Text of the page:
If you like your wine spicy and fruity, go for an Italian rosato or a Spanish rosado. These tend to be a darker pink.
Want to try your hand at a few rose recipes? Here are four that feature the drink as a primary ingredient.
Rosé Slushie (Frosé)
- 1 (750-ml.) bottle rosé wine (full-bodied)
- ½ cup water
- 8 to 10 large strawberries, cut into quarters
- ⅔ cup fresh raspberries (about 3 oz.)
- 3 large thyme sprigs
- 5 Tbsp. fresh lemon juice
- ¼ tsp. liquid stevia (optional)
- 1 to 2 cups crushed ice (optional)
Pour rosé into a shallow pan. Freeze for up to 6 hours. Cook's Note: Rosé will not freeze solid because of alcohol content.
Bring water to a boil in medium saucepan over medium-high heat.
Add strawberries, raspberries, and thyme. Remove from heat. Let mixture steep, covered, stirring occasionally, for 30 to 45 minutes, or until desired flavor is reached. Strain liquid through fine mesh strainer, pressing on berries with a wooden spoon to remove juice. Refrigerate while rosé freezes.
Scrape frozen rosé into blender. Add berry liquid, lemon juice, stevia (if desired), and ice (if desired); cover. Blend until smooth. Freeze mixture for 30 minutes before serving. Reblend quickly.
Divide evenly between six wine glasses; serve each with a spoon.
3 hrs. 15 min.
Prep Time: 15 min.
Cooking Time: None
Makes 6 servings, about 6 fl. oz. each
1 (750-ml.) bottle rosé wine
½ cup elderflower liqueur (like St. Germain)
½ cup vodka
1½ medium lemons, sliced, divided use
¾ medium grapefruit, sliced, divided use
1⅓ cups cubed cantaloupe (about ½ small cantaloupe), divided use
3 fresh rosemary sprigs
1. Place rosé, elderflower liqueur, vodka, 1 sliced lemon, ½ sliced grapefruit, 1 cup cantaloupe, and rosemary in a large pitcher. Refrigerate for 3 hours. Cook’s Note: Check flavor of sangria every 30 minutes and use rosé from Provence, if possible. Fruit that sits in sangria too long can go sour.
2. When sangria reaches desired flavor remove fruit and rosemary.
3. Evenly garnish six glasses with remaining ½ lemon, remaining ¼ grapefruit, and remaining ⅓ cup cantaloupe. Evenly add sangria; serve immediately.
Herbs de Provence Boozy Lemonade
Prep Time: 10 min.
Cooking Time: 5 min.
Makes 6 servings, about 6 fl. oz. each
1 cup water
1 tsp. Herbs de Provence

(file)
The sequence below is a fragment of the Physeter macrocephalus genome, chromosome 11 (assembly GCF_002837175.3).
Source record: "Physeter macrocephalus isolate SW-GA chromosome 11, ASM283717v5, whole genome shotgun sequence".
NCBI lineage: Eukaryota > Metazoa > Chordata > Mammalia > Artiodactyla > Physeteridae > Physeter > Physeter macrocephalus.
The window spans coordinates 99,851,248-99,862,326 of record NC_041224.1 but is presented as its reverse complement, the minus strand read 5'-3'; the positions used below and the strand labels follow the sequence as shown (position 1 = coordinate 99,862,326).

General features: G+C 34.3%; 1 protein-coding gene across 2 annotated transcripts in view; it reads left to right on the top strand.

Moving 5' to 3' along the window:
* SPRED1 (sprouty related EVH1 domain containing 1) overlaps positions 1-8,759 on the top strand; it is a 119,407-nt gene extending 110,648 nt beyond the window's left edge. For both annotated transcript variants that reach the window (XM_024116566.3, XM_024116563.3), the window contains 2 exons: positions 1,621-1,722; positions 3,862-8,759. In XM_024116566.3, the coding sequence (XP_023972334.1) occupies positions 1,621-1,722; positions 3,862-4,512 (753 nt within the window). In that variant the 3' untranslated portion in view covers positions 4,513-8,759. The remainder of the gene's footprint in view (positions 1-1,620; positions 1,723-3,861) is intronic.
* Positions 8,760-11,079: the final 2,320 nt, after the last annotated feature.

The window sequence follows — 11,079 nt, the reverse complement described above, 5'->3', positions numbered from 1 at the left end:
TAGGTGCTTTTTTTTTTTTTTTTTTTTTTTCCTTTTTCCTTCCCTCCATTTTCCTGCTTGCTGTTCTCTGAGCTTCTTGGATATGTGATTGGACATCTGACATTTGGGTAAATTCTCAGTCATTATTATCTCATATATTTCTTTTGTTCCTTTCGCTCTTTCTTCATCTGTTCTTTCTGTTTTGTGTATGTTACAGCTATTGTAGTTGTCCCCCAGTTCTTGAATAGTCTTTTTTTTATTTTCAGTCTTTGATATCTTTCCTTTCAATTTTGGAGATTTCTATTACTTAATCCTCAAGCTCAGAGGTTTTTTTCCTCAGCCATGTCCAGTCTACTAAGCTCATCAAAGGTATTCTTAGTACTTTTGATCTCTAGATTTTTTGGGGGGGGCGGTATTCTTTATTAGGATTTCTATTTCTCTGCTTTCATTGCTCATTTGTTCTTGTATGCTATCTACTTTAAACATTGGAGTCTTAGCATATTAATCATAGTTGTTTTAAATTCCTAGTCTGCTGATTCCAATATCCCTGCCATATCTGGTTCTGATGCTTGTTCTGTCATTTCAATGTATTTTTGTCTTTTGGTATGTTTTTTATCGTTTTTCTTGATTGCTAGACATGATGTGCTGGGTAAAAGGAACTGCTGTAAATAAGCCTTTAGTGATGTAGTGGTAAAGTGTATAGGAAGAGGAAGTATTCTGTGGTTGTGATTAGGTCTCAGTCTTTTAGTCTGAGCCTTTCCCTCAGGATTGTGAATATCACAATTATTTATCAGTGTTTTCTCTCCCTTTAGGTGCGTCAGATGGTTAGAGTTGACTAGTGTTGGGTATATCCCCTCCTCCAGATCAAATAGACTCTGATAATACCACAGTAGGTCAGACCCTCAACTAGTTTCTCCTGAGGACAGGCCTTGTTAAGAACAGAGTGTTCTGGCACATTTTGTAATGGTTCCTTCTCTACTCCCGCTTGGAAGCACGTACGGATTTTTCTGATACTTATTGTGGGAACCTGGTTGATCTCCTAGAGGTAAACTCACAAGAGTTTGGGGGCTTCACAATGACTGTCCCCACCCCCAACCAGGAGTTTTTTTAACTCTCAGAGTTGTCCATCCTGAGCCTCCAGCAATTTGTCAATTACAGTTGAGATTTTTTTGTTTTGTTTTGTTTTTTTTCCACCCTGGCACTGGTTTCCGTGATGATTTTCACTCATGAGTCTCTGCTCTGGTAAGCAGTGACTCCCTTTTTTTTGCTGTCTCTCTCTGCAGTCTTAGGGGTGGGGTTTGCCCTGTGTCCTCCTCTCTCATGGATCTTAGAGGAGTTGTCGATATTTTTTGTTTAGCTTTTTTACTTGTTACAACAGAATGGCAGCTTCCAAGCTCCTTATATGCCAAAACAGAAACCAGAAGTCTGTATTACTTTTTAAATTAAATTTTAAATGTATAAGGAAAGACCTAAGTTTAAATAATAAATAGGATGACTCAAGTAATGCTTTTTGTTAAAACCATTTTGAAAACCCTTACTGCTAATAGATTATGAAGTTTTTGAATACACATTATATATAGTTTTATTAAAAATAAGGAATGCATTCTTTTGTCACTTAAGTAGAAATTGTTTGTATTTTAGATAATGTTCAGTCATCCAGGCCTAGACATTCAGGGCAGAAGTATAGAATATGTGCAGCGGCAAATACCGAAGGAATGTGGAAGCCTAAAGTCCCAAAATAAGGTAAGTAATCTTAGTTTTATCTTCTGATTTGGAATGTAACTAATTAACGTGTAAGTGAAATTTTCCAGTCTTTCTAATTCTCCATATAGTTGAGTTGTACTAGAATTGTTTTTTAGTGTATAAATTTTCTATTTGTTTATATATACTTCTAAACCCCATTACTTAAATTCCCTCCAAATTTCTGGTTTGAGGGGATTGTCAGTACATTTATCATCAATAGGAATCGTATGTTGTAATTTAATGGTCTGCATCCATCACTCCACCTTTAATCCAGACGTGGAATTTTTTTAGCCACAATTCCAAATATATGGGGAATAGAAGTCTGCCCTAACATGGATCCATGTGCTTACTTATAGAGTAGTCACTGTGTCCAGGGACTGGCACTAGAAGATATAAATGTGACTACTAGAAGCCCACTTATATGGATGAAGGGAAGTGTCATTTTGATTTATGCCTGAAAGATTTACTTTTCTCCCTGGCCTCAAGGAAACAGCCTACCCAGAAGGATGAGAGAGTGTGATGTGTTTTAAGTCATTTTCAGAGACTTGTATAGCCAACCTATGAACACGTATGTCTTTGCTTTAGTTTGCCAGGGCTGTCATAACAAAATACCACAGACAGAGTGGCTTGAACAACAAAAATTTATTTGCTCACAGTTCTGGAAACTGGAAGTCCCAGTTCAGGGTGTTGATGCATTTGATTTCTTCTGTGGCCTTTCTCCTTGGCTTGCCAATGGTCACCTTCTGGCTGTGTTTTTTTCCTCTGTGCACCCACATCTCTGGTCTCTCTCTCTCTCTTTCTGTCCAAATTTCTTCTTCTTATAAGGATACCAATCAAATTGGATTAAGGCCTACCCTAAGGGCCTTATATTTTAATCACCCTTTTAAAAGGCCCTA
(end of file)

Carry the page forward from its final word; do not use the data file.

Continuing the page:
¼ cup vodka
¼ cup fresh lemon juice
4 drops liquid stevia (optional)
1 (750-ml.) bottle sparkling rosé, chilled
1. Bring water to a boil in medium saucepan over medium-high heat.
2. Add Herbs de Provence. Remove from heat. Let mixture steep, covered, stirring occasionally, for 30 to 45 minutes, or until desired flavor is reached. Strain through fine mesh strainer. Refrigerate for 1 hour, or until cool.
3. Fill a cocktail shaker ¾ full of ice.
4. Add vodka, lemon juice, ⅓ cup Herbs de Provence liquid, and stevia (if desired). Shake vigorously for 30 seconds, or until drink is chilled. Taste for flavor; add additional lemon juice or stevia if needed.
5. Pour evenly over fresh ice in six collins glasses. Top evenly with rosé; mix well. Voila! A little taste of Provence in a glass!
Tip: Store leftover Herbs de Provence mixture in an air-tight container in the refrigerator for up to two weeks.
Rosé Ice Cubes
6 hrs. 10 min.
Prep Time: 10 min.
Cooking Time: None
Makes 16 servings, about 4 ice cubes each
1 cup fresh raspberries (optional)
4 large rosemary sprigs, broken into ½-inch pieces (optional)
1 (750-ml.) bottle rosé wine (full-bodied)
1. Place a raspberry and sprig of rosemary into each ice cube section of an ice cube tray (if desired).
2. Add rosé to fill. Freeze for up to 6 hours.
- Due to the alcohol content of rosé, it doesn’t freeze completely solid. For firmer ice cubes, add a little water to the ice tray before adding rosé.
- Add ice cubes to a glass of rosé to keep it extra cold, or to your favorite cocktail for a flavor boost.